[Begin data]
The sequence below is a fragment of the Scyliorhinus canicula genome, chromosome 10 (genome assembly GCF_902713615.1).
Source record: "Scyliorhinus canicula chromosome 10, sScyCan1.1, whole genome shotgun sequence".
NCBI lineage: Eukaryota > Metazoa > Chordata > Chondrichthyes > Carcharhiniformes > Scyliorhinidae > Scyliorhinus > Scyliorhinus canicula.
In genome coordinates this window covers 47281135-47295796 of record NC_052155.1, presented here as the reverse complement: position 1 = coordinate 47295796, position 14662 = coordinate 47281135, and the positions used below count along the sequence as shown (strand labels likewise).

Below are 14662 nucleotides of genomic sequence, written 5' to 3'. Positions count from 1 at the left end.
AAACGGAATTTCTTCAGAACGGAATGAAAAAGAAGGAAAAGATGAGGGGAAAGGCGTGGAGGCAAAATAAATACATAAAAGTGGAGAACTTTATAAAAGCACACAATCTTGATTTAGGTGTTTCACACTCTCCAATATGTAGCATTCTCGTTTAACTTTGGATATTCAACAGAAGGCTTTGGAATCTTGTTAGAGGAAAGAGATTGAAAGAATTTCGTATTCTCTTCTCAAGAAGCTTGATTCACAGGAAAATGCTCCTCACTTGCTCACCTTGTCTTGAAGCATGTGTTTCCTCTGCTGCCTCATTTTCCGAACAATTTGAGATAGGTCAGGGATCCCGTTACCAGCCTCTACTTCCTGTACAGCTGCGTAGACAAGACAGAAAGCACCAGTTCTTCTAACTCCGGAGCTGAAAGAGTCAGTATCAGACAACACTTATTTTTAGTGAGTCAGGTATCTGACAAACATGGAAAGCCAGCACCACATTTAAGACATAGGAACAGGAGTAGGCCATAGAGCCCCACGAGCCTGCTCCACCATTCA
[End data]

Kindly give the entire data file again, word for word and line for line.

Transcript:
The sequence below is a fragment of the Scyliorhinus canicula genome, chromosome 10 (genome assembly GCF_902713615.1).
Source record: "Scyliorhinus canicula chromosome 10, sScyCan1.1, whole genome shotgun sequence".
NCBI lineage: Eukaryota > Metazoa > Chordata > Chondrichthyes > Carcharhiniformes > Scyliorhinidae > Scyliorhinus > Scyliorhinus canicula.
In genome coordinates this window covers 47281135-47295796 of record NC_052155.1, presented here as the reverse complement: position 1 = coordinate 47295796, position 14662 = coordinate 47281135, and the positions used below count along the sequence as shown (strand labels likewise).

Below are 14662 nucleotides of genomic sequence, written 5' to 3'. Positions count from 1 at the left end.
AAACGGAATTTCTTCAGAACGGAATGAAAAAGAAGGAAAAGATGAGGGGAAAGGCGTGGAGGCAAAATAAATACATAAAAGTGGAGAACTTTATAAAAGCACACAATCTTGATTTAGGTGTTTCACACTCTCCAATATGTAGCATTCTCGTTTAACTTTGGATATTCAACAGAAGGCTTTGGAATCTTGTTAGAGGAAAGAGATTGAAAGAATTTCGTATTCTCTTCTCAAGAAGCTTGATTCACAGGAAAATGCTCCTCACTTGCTCACCTTGTCTTGAAGCATGTGTTTCCTCTGCTGCCTCATTTTCCGAACAATTTGAGATAGGTCAGGGATCCCGTTACCAGCCTCTACTTCCTGTACAGCTGCGTAGACAAGACAGAAAGCACCAGTTCTTCTAACTCCGGAGCTGAAAGAGTCAGTATCAGACAACACTTATTTTTAGTGAGTCAGGTATCTGACAAACATGGAAAGCCAGCACCACATTTAAGACATAGGAACAGGAGTAGGCCATAGAGCCCCACGAGCCTGCTCCACCATTCA